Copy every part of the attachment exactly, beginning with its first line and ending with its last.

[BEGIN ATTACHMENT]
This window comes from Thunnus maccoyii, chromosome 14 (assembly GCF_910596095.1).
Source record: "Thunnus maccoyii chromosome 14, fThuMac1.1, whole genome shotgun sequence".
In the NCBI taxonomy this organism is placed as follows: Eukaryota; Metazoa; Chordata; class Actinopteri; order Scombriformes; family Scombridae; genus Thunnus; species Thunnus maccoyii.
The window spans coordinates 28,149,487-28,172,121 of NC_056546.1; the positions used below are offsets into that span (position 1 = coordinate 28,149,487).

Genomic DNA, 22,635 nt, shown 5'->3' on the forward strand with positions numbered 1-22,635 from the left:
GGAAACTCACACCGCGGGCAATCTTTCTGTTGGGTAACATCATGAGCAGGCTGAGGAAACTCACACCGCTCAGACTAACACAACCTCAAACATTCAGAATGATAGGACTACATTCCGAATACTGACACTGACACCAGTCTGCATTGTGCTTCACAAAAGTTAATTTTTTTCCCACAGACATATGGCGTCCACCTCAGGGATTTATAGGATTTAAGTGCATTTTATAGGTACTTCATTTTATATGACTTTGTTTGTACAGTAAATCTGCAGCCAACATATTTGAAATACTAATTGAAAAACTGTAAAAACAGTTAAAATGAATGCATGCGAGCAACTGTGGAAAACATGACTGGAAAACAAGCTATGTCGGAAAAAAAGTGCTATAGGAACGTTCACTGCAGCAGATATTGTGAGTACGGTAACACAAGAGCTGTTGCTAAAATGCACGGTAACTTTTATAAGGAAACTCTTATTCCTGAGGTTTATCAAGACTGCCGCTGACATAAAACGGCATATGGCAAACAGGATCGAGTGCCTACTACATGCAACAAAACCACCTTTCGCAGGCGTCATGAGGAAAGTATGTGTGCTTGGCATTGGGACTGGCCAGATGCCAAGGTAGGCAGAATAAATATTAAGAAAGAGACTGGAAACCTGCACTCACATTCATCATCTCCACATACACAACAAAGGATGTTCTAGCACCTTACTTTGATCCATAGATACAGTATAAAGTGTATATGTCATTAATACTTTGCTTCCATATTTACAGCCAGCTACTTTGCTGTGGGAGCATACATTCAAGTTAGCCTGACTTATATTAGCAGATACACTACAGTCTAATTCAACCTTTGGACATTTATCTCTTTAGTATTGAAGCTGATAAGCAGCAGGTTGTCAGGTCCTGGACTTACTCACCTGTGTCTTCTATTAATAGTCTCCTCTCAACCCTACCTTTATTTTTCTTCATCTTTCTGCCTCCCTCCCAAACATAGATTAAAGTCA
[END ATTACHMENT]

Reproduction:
This window comes from Thunnus maccoyii, chromosome 14 (assembly GCF_910596095.1).
Source record: "Thunnus maccoyii chromosome 14, fThuMac1.1, whole genome shotgun sequence".
In the NCBI taxonomy this organism is placed as follows: Eukaryota; Metazoa; Chordata; class Actinopteri; order Scombriformes; family Scombridae; genus Thunnus; species Thunnus maccoyii.
The window spans coordinates 28,149,487-28,172,121 of NC_056546.1; the positions used below are offsets into that span (position 1 = coordinate 28,149,487).

Genomic DNA, 22,635 nt, shown 5'->3' on the forward strand with positions numbered 1-22,635 from the left:
GGAAACTCACACCGCGGGCAATCTTTCTGTTGGGTAACATCATGAGCAGGCTGAGGAAACTCACACCGCTCAGACTAACACAACCTCAAACATTCAGAATGATAGGACTACATTCCGAATACTGACACTGACACCAGTCTGCATTGTGCTTCACAAAAGTTAATTTTTTTCCCACAGACATATGGCGTCCACCTCAGGGATTTATAGGATTTAAGTGCATTTTATAGGTACTTCATTTTATATGACTTTGTTTGTACAGTAAATCTGCAGCCAACATATTTGAAATACTAATTGAAAAACTGTAAAAACAGTTAAAATGAATGCATGCGAGCAACTGTGGAAAACATGACTGGAAAACAAGCTATGTCGGAAAAAAAGTGCTATAGGAACGTTCACTGCAGCAGATATTGTGAGTACGGTAACACAAGAGCTGTTGCTAAAATGCACGGTAACTTTTATAAGGAAACTCTTATTCCTGAGGTTTATCAAGACTGCCGCTGACATAAAACGGCATATGGCAAACAGGATCGAGTGCCTACTACATGCAACAAAACCACCTTTCGCAGGCGTCATGAGGAAAGTATGTGTGCTTGGCATTGGGACTGGCCAGATGCCAAGGTAGGCAGAATAAATATTAAGAAAGAGACTGGAAACCTGCACTCACATTCATCATCTCCACATACACAACAAAGGATGTTCTAGCACCTTACTTTGATCCATAGATACAGTATAAAGTGTATATGTCATTAATACTTTGCTTCCATATTTACAGCCAGCTACTTTGCTGTGGGAGCATACATTCAAGTTAGCCTGACTTATATTAGCAGATACACTACAGTCTAATTCAACCTTTGGACATTTATCTCTTTAGTATTGAAGCTGATAAGCAGCAGGTTGTCAGGTCCTGGACTTACTCACCTGTGTCTTCTATTAATAGTCTCCTCTCAACCCTACCTTTATTTTTCTTCATCTTTCTGCCTCCCTCCCAAACATAGATTAAAGTCA